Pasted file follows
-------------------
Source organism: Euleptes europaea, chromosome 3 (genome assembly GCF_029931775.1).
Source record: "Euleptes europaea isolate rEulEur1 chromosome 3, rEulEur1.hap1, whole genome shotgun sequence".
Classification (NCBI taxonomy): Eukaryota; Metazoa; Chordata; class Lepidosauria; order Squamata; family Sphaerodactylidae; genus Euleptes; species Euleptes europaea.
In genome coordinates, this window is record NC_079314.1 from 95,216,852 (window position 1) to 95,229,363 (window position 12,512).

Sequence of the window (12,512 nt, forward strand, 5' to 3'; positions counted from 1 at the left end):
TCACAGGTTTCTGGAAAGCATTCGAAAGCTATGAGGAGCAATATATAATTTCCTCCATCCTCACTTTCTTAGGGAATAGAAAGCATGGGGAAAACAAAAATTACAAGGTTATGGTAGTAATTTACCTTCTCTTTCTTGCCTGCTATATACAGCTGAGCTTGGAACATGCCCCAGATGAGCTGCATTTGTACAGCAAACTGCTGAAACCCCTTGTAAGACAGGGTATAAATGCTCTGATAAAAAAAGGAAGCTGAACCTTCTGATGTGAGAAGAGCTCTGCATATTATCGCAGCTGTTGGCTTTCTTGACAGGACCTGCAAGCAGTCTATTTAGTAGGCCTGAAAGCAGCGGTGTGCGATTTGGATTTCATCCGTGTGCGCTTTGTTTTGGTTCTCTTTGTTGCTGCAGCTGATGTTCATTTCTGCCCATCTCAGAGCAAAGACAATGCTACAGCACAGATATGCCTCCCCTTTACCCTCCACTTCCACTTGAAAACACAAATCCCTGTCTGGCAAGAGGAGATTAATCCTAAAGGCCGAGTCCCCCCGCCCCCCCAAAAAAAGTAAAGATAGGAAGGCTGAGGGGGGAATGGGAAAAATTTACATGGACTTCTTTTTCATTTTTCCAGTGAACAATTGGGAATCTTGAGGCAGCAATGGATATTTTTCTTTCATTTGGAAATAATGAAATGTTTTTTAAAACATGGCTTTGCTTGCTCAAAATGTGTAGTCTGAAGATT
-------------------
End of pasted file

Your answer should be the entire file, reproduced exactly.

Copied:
Source organism: Euleptes europaea, chromosome 3 (genome assembly GCF_029931775.1).
Source record: "Euleptes europaea isolate rEulEur1 chromosome 3, rEulEur1.hap1, whole genome shotgun sequence".
Classification (NCBI taxonomy): Eukaryota; Metazoa; Chordata; class Lepidosauria; order Squamata; family Sphaerodactylidae; genus Euleptes; species Euleptes europaea.
In genome coordinates, this window is record NC_079314.1 from 95,216,852 (window position 1) to 95,229,363 (window position 12,512).

Sequence of the window (12,512 nt, forward strand, 5' to 3'; positions counted from 1 at the left end):
TCACAGGTTTCTGGAAAGCATTCGAAAGCTATGAGGAGCAATATATAATTTCCTCCATCCTCACTTTCTTAGGGAATAGAAAGCATGGGGAAAACAAAAATTACAAGGTTATGGTAGTAATTTACCTTCTCTTTCTTGCCTGCTATATACAGCTGAGCTTGGAACATGCCCCAGATGAGCTGCATTTGTACAGCAAACTGCTGAAACCCCTTGTAAGACAGGGTATAAATGCTCTGATAAAAAAAGGAAGCTGAACCTTCTGATGTGAGAAGAGCTCTGCATATTATCGCAGCTGTTGGCTTTCTTGACAGGACCTGCAAGCAGTCTATTTAGTAGGCCTGAAAGCAGCGGTGTGCGATTTGGATTTCATCCGTGTGCGCTTTGTTTTGGTTCTCTTTGTTGCTGCAGCTGATGTTCATTTCTGCCCATCTCAGAGCAAAGACAATGCTACAGCACAGATATGCCTCCCCTTTACCCTCCACTTCCACTTGAAAACACAAATCCCTGTCTGGCAAGAGGAGATTAATCCTAAAGGCCGAGTCCCCCCGCCCCCCCAAAAAAAGTAAAGATAGGAAGGCTGAGGGGGGAATGGGAAAAATTTACATGGACTTCTTTTTCATTTTTCCAGTGAACAATTGGGAATCTTGAGGCAGCAATGGATATTTTTCTTTCATTTGGAAATAATGAAATGTTTTTTAAAACATGGCTTTGCTTGCTCAAAATGTGTAGTCTGAAGATT